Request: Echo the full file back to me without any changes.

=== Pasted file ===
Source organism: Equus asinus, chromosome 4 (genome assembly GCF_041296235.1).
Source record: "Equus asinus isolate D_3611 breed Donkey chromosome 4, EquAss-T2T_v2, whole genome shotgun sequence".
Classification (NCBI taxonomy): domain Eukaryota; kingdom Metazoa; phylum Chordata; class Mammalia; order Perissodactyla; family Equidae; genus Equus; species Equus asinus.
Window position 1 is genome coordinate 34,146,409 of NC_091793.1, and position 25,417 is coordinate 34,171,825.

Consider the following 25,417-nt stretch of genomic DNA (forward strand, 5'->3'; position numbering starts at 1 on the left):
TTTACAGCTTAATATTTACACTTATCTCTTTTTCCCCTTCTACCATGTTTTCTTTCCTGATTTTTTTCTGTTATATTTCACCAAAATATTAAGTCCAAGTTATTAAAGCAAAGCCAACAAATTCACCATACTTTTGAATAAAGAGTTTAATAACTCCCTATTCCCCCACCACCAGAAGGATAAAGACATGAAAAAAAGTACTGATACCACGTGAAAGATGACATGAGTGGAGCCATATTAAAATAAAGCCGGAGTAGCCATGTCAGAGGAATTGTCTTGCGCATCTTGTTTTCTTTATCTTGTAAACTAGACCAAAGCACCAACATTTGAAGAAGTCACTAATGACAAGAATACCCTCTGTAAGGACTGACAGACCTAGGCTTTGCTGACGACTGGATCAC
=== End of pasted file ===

Source organism: Equus asinus, chromosome 4 (genome assembly GCF_041296235.1).
Source record: "Equus asinus isolate D_3611 breed Donkey chromosome 4, EquAss-T2T_v2, whole genome shotgun sequence".
Classification (NCBI taxonomy): domain Eukaryota; kingdom Metazoa; phylum Chordata; class Mammalia; order Perissodactyla; family Equidae; genus Equus; species Equus asinus.
Window position 1 is genome coordinate 34,146,409 of NC_091793.1, and position 25,417 is coordinate 34,171,825.

Consider the following 25,417-nt stretch of genomic DNA (forward strand, 5'->3'; position numbering starts at 1 on the left):
TTTACAGCTTAATATTTACACTTATCTCTTTTTCCCCTTCTACCATGTTTTCTTTCCTGATTTTTTTCTGTTATATTTCACCAAAATATTAAGTCCAAGTTATTAAAGCAAAGCCAACAAATTCACCATACTTTTGAATAAAGAGTTTAATAACTCCCTATTCCCCCACCACCAGAAGGATAAAGACATGAAAAAAAGTACTGATACCACGTGAAAGATGACATGAGTGGAGCCATATTAAAATAAAGCCGGAGTAGCCATGTCAGAGGAATTGTCTTGCGCATCTTGTTTTCTTTATCTTGTAAACTAGACCAAAGCACCAACATTTGAAGAAGTCACTAATGACAAGAATACCCTCTGTAAGGACTGACAGACCTAGGCTTTGCTGACGACTGGATCAC